Let’s finish this third advent calendar where we began, with Dylan Thomas’s recollections of his childhood Christmas in Wales.
‘One Christmas was so much like the other, in those years around the sea-town corner now, out of all sound except the distant speaking of the voices I sometimes hear a moment before sleep, that I can never remember whether it snowed for six days and six nights when I was twelve, or whether it snowed for twelve days and twelve nights when I was six.’
This fragmented memoir pulls together events from several different Christmases and captures both the hazy memories of an adult looking back (very hazy in Thomas’s case) and a child’s breathless descriptions of the events as they happen.
‘Years and years ago, when I was a boy, when there were wolves in Wales, and birds the colour of red-flannel petticoats whisked past the harp-shaped hills, when we sang and wallowed all night and day in caves that smelt like Sunday afternoons in damp front farmhouse parlours, and we chased, with the jawbones of deacons, the English and the bears, before the motor car, before the wheel, before the duchess-faced horse, when we rode the daft and happy hills bareback, it snowed and it snowed. But here a small boy says: “It snowed last year, too. I made a snowman and my brother knocked it down and I knocked my brother down and then we had tea.”’
This is a story best read aloud, the words tumble from your mouth, pausing to linger over the startling imagery. It still holds its power to enthral a young audience right from the opening sequence when the boys lay in wait with snowballs for the far too wily local cats.
To the smoking of candy cigarettes to upset old ladies – something we were still doing in the early eighties.
The cast of strange adults still fascinate, built up to almost mythic proportions they’re like a group of harmless ogres. Best of all is Auntie Hannah, ‘who liked port, stood in the middle of the snowbound back yard, singing like a big-bosomed thrush.’ And later when she ‘had got on to the parsnip wine, sang a song about Bleeding Hearts and Death’.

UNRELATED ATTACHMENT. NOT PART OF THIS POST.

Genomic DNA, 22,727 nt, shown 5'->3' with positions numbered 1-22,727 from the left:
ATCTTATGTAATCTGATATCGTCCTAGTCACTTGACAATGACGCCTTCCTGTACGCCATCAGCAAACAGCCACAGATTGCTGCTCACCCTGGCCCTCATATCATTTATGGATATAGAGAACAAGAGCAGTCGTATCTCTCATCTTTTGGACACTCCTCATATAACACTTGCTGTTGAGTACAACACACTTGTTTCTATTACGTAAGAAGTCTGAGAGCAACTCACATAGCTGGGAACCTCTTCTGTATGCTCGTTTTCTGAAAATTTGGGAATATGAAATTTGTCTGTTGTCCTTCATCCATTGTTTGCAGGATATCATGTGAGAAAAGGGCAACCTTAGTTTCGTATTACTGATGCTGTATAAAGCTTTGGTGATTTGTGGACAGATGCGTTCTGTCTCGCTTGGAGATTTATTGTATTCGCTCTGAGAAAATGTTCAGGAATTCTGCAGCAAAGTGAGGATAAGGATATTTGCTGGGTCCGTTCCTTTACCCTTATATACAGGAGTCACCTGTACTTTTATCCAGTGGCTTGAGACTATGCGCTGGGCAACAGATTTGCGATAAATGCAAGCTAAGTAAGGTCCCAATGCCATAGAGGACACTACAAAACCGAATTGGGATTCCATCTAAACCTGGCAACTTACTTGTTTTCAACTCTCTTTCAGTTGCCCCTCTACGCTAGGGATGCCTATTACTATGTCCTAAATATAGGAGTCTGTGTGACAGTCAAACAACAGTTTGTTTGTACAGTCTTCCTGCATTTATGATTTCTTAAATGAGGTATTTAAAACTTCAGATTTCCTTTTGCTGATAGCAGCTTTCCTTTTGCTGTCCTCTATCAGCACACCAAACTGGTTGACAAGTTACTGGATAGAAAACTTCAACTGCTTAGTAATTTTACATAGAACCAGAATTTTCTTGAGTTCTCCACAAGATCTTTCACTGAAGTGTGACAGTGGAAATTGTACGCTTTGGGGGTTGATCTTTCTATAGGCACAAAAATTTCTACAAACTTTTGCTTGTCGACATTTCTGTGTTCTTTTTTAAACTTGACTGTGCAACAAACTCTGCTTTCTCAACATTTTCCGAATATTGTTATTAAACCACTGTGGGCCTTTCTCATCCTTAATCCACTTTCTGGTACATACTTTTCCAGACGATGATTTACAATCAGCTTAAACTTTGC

The book has a special resonance for me as my grandparents grew up at the same time in a Welsh working class community. As a child I’d occasionally encounter various family eccentric family members who could have easily walked from the pages of A Child’s Christmas in Wales. My Nan was a year younger than Thomas and would have been 100 next year. So there’s a particular pleasure to be found re-reading the book again. It provides such a vivid connection to a world I only ever glimpsed when she was alive.
Hard to pick a favourite edition of A Child’s Christmas. It’s been illustrated multiple times, from the original woodcuts of Ellen Raskin to the dense pen and ink of Fritz Eichenberg, but I don’t think there’s really a ‘definitive’ version. Even on a list that includes Edward Ardizzone.
‘Looking through my bedroom window, out into the moonlight and the unending smoke-coloured snow, I could see the lights in the windows of all the other houses on our hill and hear the music rising from them up the long, steadily falling night. I turned the gas down, I got into bed. I said some words to the close and holy darkness, and then I slept.’